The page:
For a quick economic update for members of Bellevue Rotary recently, I updated several slides I usually include as a part of my talks and added a new one or two. You can download all of them as a PDF file here. Among bullet points: We live in a slow-growth world. [continue reading . . . ]
A perfect illustration in today’s Seattle Times — and yes, I still read newspapers on dead trees, four a day in fact — how our economy operates today at warp speed. On Page 1, news that in response to competitive pressure from Airbus, Boeing will be cutting costs and trimming [continue reading . . . ]
Population of the Evergreen State has grown about 60% faster than the national average in first half of the decade. Only seven states have grown at a faster rate; only two of those seven have more population than Washington. International migration — people moving from other countries — accounts for [continue reading . . . ]
Overview bullet points ahead of my economic-update presentations last week to the Northwest Wall & Ceiling Bureau (slides here), a trade association, and the Economic Development Association of Skagit County (slides), perhaps Washington’s most successful economic development association: Listen to the music of the global bond markets. The tune they [continue reading . . . ]
Bright lights, big city
The economy of the Seattle area seems as strong as it has been in my 40 years covering the economy as a financial journalist. Amazon’s voracious demand for office space is remaking downtown Seattle and South Lake Union. The pace is breathtaking, and shows no signs of abating. The company [continue reading . . . ]
Jobs in Washington: What now?
Beginning in May 2010 and continuing for almost three years, aerospace employers in Washington State added to their payrolls at the rate of nearly 600 a month. Over eight months starting in April 2011, the pace of hiring was almost frantic, averaging about 900 a month, as Boeing scrambled to [continue reading . . . ]
Container trade: What if . . .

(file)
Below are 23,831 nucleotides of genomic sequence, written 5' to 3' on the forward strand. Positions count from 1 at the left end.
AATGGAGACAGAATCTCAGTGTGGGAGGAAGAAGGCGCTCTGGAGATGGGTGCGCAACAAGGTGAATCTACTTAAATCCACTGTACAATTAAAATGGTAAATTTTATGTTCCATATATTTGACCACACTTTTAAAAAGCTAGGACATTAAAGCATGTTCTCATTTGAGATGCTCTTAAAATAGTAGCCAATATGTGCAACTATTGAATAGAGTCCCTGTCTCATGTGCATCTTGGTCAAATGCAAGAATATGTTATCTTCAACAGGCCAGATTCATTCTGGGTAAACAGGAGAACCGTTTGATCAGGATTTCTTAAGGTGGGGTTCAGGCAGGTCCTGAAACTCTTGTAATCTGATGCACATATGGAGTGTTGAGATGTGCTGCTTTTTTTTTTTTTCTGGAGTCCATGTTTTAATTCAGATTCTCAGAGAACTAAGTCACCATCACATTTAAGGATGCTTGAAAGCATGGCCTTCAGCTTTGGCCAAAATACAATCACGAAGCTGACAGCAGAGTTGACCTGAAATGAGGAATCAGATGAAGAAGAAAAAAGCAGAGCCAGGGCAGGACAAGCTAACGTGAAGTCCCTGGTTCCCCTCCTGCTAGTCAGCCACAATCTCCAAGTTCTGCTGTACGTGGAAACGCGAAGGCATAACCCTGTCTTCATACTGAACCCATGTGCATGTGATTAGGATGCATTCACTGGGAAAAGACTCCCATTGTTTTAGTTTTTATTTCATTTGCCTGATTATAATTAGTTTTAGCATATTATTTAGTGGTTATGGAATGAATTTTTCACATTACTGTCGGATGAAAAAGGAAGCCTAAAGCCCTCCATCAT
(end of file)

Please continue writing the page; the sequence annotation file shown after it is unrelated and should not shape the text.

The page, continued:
The ports of Seattle and Tacoma are both spending heavily gearing up for shipping-container volumes vastly beyond anything they’ve handled to date. They both may be chasing pipe dreams that will prove costly to their taxpayers. Data from the Pacific Maritime Association shows that container “handle” at Tacoma peaked eight [continue reading . . . ]
Things on my mind as I prepare for the business/economy segment on KUOW‘s Weekday program at about 10:40 a.m. Pacific time May 29: 1. The Boeing Boom? So over. The headlines over the past several weeks about layoffs and other cutbacks at Boeing (excellent coverage in the Seattle Times by [continue reading . . . ]
For those of a certain age, the billboard remains etched in memory. It was April 1971. Boeing employment over the course of about three years had collapsed from more than 100,000 to fewer than 40,000 following cancellation of government funding for a supersonic transport and commercial orders for the then-shiny-new [continue reading . . . ]
Aerospace employment in Washington has grown by an average of 520 a month in the 34 months since the cyclical low in late spring 2010 (top chart). Is another bust in the offing? The volcano has begun to rumble. The Seattle Times reported March 22 that Boeing will lay off [continue reading . . . ]
I wish it were otherwise, but no matter: If Washington State’s economy were a stock, I’d be tempted to go short*. I’m no expert. I know only what I read. My gut tells me that the longer the 787 remains grounded, the more likely Boeing will have to redesign the [continue reading . . . ]
I have four topics lined up for my stint on KUOW‘s Weekday program tomorrow. Sometimes the host sticks to the topics I suggest, some times not. Here are my bullet points: Dreamliner Blues: The grounding of Boeing’s 787 Dreamliner is obviously at the top of everyone’s radar screen. I’m not [continue reading . . . ]